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Sesame Workshop

Video games, screen time and early childhood development

Michael Trucano's picture
there must be a screen here somewhere, where could it be?
there must be a screen here somewhere,
where could it be?

At 9:00 am this past Monday morning, almost 30 people crammed into a small conference room at the World Bank in DC to talk about ... videogames. (A good number more were queued up online to join in, but unfortunately technical snafus prevented them from participating -- our continued apologies if you count yourself among that group.) The featured presenter at this discussion, my colleague Mariam Adil ("Meet the Woman Who's Shaking Up Pakistan's Social Gaming Industry"), the founder of GRID (Gaming Revolution for International Development), shared some of the interesting and innovative things she has been doing to help create and roll out a number of educational mobile apps, as a contribution to broader discussions on topics related to 'early childhood development' (ECD).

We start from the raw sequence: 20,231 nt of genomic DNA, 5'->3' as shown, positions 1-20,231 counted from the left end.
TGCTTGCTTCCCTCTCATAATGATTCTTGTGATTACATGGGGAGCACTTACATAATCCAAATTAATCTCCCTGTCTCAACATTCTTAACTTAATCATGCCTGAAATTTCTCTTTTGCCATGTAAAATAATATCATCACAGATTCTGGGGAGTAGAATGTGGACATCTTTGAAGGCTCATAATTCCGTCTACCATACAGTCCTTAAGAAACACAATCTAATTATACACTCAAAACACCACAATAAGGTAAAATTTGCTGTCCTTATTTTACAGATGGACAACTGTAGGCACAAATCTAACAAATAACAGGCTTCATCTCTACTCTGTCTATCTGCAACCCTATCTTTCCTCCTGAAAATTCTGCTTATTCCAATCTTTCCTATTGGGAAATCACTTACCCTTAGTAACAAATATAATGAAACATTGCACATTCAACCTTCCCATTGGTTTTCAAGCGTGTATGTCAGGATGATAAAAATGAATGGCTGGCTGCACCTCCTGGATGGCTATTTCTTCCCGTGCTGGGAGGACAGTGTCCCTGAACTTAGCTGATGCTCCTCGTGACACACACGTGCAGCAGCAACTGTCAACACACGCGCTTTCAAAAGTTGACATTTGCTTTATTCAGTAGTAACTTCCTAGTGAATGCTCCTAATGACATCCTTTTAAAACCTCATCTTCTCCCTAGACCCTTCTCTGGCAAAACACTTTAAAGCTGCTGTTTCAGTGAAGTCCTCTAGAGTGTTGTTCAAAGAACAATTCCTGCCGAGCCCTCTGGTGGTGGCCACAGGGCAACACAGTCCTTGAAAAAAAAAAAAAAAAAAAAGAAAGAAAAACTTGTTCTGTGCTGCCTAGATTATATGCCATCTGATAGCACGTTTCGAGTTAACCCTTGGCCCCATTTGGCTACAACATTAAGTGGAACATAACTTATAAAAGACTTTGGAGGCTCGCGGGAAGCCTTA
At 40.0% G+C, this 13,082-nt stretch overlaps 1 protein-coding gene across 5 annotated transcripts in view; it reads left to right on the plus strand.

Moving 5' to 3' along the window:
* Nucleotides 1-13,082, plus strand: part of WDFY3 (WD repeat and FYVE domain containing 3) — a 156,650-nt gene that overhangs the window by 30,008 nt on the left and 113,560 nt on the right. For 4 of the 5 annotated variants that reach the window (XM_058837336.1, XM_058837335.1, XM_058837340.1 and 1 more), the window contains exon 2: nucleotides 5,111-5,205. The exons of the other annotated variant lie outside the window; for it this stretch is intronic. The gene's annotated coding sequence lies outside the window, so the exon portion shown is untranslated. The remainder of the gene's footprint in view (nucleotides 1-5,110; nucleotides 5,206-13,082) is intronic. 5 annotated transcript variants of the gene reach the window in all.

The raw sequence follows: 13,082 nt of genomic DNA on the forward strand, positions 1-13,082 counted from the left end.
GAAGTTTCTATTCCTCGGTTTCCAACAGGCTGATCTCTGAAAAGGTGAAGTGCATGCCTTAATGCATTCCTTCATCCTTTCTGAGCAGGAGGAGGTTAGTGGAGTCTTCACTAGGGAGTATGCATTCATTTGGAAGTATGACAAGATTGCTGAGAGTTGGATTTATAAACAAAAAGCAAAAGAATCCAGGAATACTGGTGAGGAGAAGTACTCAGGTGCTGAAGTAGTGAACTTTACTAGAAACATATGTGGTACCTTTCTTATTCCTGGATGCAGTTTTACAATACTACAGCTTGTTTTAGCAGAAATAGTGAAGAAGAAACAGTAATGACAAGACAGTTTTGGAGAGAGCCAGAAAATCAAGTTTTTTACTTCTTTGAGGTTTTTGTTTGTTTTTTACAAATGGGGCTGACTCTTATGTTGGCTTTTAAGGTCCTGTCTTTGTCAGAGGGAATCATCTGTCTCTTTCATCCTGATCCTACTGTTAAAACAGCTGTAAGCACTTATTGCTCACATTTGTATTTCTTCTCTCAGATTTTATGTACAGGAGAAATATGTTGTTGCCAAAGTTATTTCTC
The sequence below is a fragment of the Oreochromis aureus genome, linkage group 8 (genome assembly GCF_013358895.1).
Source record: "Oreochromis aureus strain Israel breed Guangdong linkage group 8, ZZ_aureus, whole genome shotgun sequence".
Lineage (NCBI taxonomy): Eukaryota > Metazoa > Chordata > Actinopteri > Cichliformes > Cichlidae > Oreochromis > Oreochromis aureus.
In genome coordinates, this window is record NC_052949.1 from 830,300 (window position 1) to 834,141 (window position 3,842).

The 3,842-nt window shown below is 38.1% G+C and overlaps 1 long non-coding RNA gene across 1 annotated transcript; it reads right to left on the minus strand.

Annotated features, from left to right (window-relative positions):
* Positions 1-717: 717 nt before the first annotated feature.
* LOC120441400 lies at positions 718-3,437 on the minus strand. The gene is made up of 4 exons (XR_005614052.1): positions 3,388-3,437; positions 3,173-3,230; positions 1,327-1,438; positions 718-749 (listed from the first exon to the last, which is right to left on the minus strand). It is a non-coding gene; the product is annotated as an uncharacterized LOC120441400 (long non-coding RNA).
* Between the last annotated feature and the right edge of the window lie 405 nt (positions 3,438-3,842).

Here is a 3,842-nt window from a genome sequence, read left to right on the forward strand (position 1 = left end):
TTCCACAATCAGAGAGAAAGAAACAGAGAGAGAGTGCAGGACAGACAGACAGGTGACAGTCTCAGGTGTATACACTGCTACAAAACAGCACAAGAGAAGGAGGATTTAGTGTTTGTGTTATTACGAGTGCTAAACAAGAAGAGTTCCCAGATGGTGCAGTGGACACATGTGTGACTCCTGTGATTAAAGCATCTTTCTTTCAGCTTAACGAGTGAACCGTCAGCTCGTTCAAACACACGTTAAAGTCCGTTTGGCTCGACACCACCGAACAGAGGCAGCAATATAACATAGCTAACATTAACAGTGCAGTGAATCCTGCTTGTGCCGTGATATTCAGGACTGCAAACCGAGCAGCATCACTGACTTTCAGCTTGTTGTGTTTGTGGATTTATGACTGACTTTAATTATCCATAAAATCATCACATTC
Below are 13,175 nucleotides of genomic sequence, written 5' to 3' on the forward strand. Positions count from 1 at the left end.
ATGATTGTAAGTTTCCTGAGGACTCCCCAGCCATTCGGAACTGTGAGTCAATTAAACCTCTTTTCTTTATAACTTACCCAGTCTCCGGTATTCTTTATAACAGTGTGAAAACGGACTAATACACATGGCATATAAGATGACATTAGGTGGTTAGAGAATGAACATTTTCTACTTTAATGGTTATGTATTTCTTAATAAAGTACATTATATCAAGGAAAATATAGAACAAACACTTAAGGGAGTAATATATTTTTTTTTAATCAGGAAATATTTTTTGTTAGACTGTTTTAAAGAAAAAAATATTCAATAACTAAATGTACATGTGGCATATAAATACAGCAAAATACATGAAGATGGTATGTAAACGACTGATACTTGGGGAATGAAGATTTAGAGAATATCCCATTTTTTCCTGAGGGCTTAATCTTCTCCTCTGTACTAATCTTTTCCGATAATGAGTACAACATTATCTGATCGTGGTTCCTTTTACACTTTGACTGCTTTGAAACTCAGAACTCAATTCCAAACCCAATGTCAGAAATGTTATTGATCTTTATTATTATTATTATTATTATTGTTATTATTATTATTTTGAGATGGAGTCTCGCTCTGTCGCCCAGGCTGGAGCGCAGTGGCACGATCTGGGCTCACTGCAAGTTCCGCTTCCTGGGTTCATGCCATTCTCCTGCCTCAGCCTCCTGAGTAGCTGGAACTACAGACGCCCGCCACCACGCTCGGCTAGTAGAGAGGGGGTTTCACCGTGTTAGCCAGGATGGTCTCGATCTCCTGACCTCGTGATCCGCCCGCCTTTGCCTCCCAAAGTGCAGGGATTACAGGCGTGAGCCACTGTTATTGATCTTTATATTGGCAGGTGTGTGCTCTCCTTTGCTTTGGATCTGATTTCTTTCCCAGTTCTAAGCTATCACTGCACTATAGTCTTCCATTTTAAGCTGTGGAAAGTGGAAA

Providing children and their caregivers with access to quality pre-school education opportunities is a primary activity of the World Bank's work related to early childhood development. No one who participated in Monday's discussion expressed the view that 'technology is the answer to the challenges of ECD'. That said:

Are there approaches and activities related to early childhood development worth pursuing that can be complemented, and in some cases helpfully enabled by, new technologies?

As the related World Bank strategy states, "Investing in young children through ECD programs—ensuring they have the right stimulation, nurturing and nutrition—is one of the smartest investments a country can make to address inequality, break the cycle of poverty, and improve outcomes later in life."

Given the proliferation of mobile phones in communities around the world, there can be no denying that such things are increasingly in the hands of parents and caregivers (and, for better or worse in the hands of children as well, both briefly and for extended periods of time).

What are we learning about what is possible, and what is useful, to do with these devices that can complement and extend many ECD activities and programs?


ICTs and Literacy (the old fashioned kind)